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Coromandel Express with WAP-4 Loco at Nalpur
|Locale||West Bengal, Odisha, Andhra Pradesh, Tamil Nadu|
|First service||6 March 1977|
|Current operator(s)||South Eastern Railway zone|
|End||Chennai Central (MAS)|
|Distance travelled||1,661 km (1,032 mi)|
|Average journey time||25 hours 55 minutes|
|Class(es)||AC first, AC 2 tier, AC 3 tier, Pantry Car, Sleeper Class, General|
|Auto-rack arrangements||Not Available|
|Observation facilities||CBC Coaches|
|Entertainment facilities||Not Available|
|Baggage facilities||Below the Seats|
|Track gauge||1,676 mm (5 ft 6 in)|
120 km/h (74 mph) maximum65 km/h (40 mph) (average with halts)
The Coromandal Express is one of the flagship carriers of the Indian Railways. It is an important superfast train which runs down the east coast of India between Howrah station (HWH) in Kolkata and Chennai Central (MAS) in Chennai daily. It is one of the first earliest Superfast in the history of IR. The Eastern Coast of India along the Bay of Bengal is called the Coromandal Coast and hence the name was given to this train, as it traverses the entire length of the Coromandal coast. This train belongs to the South Eastern Railway Zone. Most of the people going to Chennai prefer this train as the train arrives early then Howrah Chennai Mail. The train runs jampacked throughout the year.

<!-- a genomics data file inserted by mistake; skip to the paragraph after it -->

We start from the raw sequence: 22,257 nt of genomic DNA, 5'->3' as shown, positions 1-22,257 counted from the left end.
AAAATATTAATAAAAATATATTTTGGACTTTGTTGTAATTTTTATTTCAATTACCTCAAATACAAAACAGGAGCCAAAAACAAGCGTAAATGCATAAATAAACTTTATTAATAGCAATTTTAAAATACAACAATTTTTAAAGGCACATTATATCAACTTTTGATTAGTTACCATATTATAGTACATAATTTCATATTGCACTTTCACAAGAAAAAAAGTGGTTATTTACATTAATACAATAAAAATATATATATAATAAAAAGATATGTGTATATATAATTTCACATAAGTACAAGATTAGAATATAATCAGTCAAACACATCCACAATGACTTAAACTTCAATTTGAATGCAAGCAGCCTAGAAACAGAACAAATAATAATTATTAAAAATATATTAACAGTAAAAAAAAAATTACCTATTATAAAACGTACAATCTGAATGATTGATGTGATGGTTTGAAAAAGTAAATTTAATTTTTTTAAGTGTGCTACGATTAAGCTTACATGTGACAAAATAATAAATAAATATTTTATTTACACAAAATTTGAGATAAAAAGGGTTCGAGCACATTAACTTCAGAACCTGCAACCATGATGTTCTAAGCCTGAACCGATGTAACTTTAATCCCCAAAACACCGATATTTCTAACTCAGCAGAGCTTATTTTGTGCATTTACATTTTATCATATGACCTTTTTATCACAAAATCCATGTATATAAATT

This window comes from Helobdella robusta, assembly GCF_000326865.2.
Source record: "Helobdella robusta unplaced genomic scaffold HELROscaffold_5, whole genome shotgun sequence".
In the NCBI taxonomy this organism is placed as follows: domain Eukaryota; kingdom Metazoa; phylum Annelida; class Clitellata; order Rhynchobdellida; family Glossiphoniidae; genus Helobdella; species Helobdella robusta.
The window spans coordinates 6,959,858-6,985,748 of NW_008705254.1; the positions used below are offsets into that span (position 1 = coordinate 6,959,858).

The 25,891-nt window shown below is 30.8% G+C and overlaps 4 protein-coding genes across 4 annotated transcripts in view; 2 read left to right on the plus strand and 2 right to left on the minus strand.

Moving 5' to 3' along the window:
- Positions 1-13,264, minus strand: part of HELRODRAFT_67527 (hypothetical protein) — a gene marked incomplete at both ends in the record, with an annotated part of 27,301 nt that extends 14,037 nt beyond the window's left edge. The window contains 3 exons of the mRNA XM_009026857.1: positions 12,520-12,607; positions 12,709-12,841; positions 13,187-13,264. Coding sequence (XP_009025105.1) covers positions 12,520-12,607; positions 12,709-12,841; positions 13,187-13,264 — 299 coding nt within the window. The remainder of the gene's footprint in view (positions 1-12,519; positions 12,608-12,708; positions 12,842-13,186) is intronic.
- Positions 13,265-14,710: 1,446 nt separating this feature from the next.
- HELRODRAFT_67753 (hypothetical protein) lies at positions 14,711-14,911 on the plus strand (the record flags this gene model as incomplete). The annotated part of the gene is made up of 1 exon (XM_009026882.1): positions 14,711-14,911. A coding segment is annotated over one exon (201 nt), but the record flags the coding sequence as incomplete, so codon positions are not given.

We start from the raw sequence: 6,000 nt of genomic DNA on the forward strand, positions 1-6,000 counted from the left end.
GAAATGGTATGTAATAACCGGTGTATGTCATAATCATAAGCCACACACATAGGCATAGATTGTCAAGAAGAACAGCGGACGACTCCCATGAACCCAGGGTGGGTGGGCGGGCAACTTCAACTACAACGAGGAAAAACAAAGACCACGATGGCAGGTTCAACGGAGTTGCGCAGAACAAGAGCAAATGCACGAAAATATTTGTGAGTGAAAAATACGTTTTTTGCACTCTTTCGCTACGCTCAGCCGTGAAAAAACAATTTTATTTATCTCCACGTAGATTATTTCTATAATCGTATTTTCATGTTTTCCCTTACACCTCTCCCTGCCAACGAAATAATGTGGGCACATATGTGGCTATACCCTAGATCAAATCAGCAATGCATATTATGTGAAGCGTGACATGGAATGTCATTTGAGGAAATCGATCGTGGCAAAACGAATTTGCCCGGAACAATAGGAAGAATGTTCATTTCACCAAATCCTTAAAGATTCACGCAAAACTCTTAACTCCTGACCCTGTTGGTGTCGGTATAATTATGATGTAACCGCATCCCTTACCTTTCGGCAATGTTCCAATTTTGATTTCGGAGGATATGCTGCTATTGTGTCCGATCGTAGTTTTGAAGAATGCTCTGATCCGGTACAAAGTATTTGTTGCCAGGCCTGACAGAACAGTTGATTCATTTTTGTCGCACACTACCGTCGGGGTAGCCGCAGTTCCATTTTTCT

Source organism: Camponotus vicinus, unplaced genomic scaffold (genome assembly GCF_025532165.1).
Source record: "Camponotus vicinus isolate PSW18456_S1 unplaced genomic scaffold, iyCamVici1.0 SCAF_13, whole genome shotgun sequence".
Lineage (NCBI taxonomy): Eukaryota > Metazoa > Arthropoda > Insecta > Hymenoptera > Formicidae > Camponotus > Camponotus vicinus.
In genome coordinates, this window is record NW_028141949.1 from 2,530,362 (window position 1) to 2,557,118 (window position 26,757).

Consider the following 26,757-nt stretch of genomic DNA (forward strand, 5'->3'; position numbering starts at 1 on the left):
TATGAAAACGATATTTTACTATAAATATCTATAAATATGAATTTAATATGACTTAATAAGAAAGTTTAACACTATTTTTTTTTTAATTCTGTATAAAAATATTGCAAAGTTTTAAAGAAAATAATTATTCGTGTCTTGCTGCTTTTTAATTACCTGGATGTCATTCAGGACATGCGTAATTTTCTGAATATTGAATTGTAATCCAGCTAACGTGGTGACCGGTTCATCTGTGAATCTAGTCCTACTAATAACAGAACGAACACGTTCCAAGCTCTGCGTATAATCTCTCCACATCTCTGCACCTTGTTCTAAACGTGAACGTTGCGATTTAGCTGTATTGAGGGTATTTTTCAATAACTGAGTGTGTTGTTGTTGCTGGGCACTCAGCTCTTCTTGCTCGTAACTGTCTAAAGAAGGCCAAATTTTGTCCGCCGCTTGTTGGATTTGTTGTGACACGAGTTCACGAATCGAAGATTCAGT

The land of the Chola dynasty was called Cholamandalam in Tamil, literally translated as “the realm of the Cholas”, from which Coromandel is derived. The Coromandel Coast is the name given to the southeastern coast of the Indian peninsula. The Eastern Coast of India along the Bay of Bengal is called the Coromandel Coast and hence the name was given to this train, as it traverses the entire length of the Coromandel coast. This train belongs to the South Eastern Railway zone.
This train is hauled by CLW manufactured WAP-4 class electric locomotives maintained by Electric Loco Shed Santragachi of South Eastern Railway from Howrah to Visakhapatanam and thereafter by Royapuram-based loco to Chennai as per loco links approved by Railway Board. These 5000 hp locomotives are fit to run at 140 km/h but due to limitation of sectional speed, coromandel express runs at a maximum permissible speed of 120 km/h. Immediately after electrification, this train was hauled by Secunderabad (Lallaguda) based WAP-4 loco from Chennai to Howrah but due to difficulty and excessive time required to reverse loco at Vishakhapatnam, subsequently it was decided to run it by Santragachi-based Loco from Howrah to Vishakhapatnam and from Vishakhapatnam to Chennai by Erode-based loco. When Royapuram shed came up near Chennai, Royapuram based loco is utilized to haul it from Vishakhapatnam to Chennai.